In mid-March, I flew from Colorado to Massachusetts to spend three weeks with my father. This is a trip I make twice a year, staying for two or three weeks of concentrated time talking, doing small errands or chores, seeing my sister — the only sibling who lives close to our father — and sharing the many quiet moments of daily life. During this visit, I have been thinking about what constitutes “home”. . .and I was surprised by what has been unfolding in my heart over the years while I wasn’t paying a lot of attention.
Home is definitely the townhouse in which I live with my husband in Colorado, as it was the condominium in western Massachusetts where we lived with our daughter before that, and two parsonages prior to that. But when George and I travel together, we often exchange houses with families in the country we are visiting and those places — wherever they are located and however short the time frame we inhabit them — are home. At the end of a long day, I don’t say, “Let’s go back to the house,” I say, “It’s time to go home.”
And, the house in which my father lives (a house he and my mother and younger sibs moved to when I was in college) is also home. Not because it was ever a “real” childhood home, but because he is there, and it holds the story of family love and the story of my mother’s death.
The New England coast is home. . .anywhere I sit or stand along it, looking out at ocean stretching to the horizon.
There are very few places of worship (from the stone circle at Avebury, to Chartres, to a small Buddhist temple I visited, to the Jewish temple near my apartment in New York, to the beloved New England meetinghouse where I preached for 14 years) that do not feel like home. My spirit quiets and I feel grounded and centered no matter what the current tempests blowing through my life.
Home is the Isle of Skye, the Burren in Ireland, Newgrange, the Rocky Mountains, Sainte-Chapelle, the island where my daughter was conceived, her house halfway across the country from mine (a house she shares with our new son-in-law), my sister’s home where I lived with her for several weeks as she recovered from major surgery, the house where my brother and sister-in-law got married, an apartment we lived in twice outside Paris, Mont St Michel, a tea shop in Edinburgh. I realize that the places are increasing in number with each year, and that I feel them as home with an intensity I never anticipated.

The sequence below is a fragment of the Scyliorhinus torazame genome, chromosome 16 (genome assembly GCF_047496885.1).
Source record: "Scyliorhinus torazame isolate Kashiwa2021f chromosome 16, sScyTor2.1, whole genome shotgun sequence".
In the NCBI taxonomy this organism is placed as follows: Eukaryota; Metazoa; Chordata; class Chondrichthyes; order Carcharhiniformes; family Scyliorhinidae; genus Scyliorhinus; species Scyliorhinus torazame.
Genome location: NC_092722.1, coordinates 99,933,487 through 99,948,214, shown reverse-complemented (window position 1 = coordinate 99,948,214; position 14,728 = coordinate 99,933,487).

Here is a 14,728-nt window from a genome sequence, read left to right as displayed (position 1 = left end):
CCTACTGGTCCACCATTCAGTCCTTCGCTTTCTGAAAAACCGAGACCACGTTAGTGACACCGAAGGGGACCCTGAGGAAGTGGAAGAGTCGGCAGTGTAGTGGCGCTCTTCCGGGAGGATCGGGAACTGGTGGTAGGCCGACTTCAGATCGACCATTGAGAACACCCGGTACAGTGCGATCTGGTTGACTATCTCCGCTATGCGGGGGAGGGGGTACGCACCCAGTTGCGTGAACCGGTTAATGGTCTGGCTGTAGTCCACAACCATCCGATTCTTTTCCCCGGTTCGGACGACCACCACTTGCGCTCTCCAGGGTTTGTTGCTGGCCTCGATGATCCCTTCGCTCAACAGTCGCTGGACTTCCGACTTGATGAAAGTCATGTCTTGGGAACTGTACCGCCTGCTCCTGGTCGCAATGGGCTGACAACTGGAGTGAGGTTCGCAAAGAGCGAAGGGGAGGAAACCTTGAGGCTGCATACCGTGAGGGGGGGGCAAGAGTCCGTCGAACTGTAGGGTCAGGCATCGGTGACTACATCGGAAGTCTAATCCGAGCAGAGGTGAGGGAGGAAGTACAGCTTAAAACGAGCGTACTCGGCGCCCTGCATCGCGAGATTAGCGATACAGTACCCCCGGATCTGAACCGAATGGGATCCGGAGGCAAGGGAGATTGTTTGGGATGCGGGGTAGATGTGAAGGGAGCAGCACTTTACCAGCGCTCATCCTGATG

I realize that more places I experience feel like “home” than don’t feel like home. I don’t actually need to get my mail there, to hang my clothes there, to put up art or arrange the living room, even to return frequently, for a particular space to be home. And I am wondering if this is a quality of age: to begin to realize that the earth is home, that creation is home — not in some abstract theoretical way, but deep in the heart. I suspect that if I let go of the protective boundaries, every scrap of the planet (seen and unseen) will be home in the realest, richest, truest way.
I wonder if this is why I pick up litter and plant gardens everywhere I have ever settled long enough to do so.
What is home to you? A person, a place, a feeling? How do you nest into a home? What do you need to bring to a space (if anything) to make it home: a meal, a person, an attitude, your family photos? Does your home end at the front door, the edge of the yard, the boundaries of the town, the state, the nation?
Or is there no limit to the places you mean when you say home?
Text © 2014, Andrea La Sonde Anastos
Photo © 2008, 2011, Immram Chara, LLC